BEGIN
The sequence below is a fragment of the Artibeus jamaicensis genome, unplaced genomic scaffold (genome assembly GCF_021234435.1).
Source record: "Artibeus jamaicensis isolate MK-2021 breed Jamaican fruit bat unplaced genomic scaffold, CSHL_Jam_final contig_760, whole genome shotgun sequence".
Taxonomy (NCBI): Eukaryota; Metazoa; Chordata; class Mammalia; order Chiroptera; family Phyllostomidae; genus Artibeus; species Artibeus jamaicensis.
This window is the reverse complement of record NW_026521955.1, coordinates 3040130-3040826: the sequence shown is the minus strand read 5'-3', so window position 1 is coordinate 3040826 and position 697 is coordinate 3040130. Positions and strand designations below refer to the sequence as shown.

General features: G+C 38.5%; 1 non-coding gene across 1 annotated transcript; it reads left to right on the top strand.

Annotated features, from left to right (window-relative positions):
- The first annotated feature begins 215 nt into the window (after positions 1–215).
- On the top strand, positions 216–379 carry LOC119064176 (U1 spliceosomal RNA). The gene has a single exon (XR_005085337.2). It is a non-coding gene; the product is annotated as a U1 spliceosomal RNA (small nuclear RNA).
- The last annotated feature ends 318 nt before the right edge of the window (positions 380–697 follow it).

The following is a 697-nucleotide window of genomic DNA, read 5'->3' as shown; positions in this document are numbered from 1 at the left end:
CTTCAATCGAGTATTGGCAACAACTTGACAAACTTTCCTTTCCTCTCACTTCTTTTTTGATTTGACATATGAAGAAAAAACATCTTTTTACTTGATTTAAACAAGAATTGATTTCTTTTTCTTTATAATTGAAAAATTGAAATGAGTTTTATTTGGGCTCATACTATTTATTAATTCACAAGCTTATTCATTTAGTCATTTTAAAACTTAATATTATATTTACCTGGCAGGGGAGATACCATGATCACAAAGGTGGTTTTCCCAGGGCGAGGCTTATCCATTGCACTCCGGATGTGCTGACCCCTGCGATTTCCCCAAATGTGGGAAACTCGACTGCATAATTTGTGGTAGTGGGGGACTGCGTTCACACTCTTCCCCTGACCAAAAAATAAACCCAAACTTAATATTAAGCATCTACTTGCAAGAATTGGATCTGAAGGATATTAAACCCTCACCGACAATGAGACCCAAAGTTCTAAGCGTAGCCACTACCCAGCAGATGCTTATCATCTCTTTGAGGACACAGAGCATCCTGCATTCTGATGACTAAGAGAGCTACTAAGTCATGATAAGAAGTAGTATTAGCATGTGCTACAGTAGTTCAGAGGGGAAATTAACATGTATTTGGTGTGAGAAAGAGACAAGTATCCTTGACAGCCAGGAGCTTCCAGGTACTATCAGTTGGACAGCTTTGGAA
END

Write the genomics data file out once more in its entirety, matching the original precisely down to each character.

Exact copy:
The sequence below is a fragment of the Artibeus jamaicensis genome, unplaced genomic scaffold (genome assembly GCF_021234435.1).
Source record: "Artibeus jamaicensis isolate MK-2021 breed Jamaican fruit bat unplaced genomic scaffold, CSHL_Jam_final contig_760, whole genome shotgun sequence".
Taxonomy (NCBI): Eukaryota; Metazoa; Chordata; class Mammalia; order Chiroptera; family Phyllostomidae; genus Artibeus; species Artibeus jamaicensis.
This window is the reverse complement of record NW_026521955.1, coordinates 3040130-3040826: the sequence shown is the minus strand read 5'-3', so window position 1 is coordinate 3040826 and position 697 is coordinate 3040130. Positions and strand designations below refer to the sequence as shown.

General features: G+C 38.5%; 1 non-coding gene across 1 annotated transcript; it reads left to right on the top strand.

Annotated features, from left to right (window-relative positions):
- The first annotated feature begins 215 nt into the window (after positions 1–215).
- On the top strand, positions 216–379 carry LOC119064176 (U1 spliceosomal RNA). The gene has a single exon (XR_005085337.2). It is a non-coding gene; the product is annotated as a U1 spliceosomal RNA (small nuclear RNA).
- The last annotated feature ends 318 nt before the right edge of the window (positions 380–697 follow it).

The following is a 697-nucleotide window of genomic DNA, read 5'->3' as shown; positions in this document are numbered from 1 at the left end:
CTTCAATCGAGTATTGGCAACAACTTGACAAACTTTCCTTTCCTCTCACTTCTTTTTTGATTTGACATATGAAGAAAAAACATCTTTTTACTTGATTTAAACAAGAATTGATTTCTTTTTCTTTATAATTGAAAAATTGAAATGAGTTTTATTTGGGCTCATACTATTTATTAATTCACAAGCTTATTCATTTAGTCATTTTAAAACTTAATATTATATTTACCTGGCAGGGGAGATACCATGATCACAAAGGTGGTTTTCCCAGGGCGAGGCTTATCCATTGCACTCCGGATGTGCTGACCCCTGCGATTTCCCCAAATGTGGGAAACTCGACTGCATAATTTGTGGTAGTGGGGGACTGCGTTCACACTCTTCCCCTGACCAAAAAATAAACCCAAACTTAATATTAAGCATCTACTTGCAAGAATTGGATCTGAAGGATATTAAACCCTCACCGACAATGAGACCCAAAGTTCTAAGCGTAGCCACTACCCAGCAGATGCTTATCATCTCTTTGAGGACACAGAGCATCCTGCATTCTGATGACTAAGAGAGCTACTAAGTCATGATAAGAAGTAGTATTAGCATGTGCTACAGTAGTTCAGAGGGGAAATTAACATGTATTTGGTGTGAGAAAGAGACAAGTATCCTTGACAGCCAGGAGCTTCCAGGTACTATCAGTTGGACAGCTTTGGAA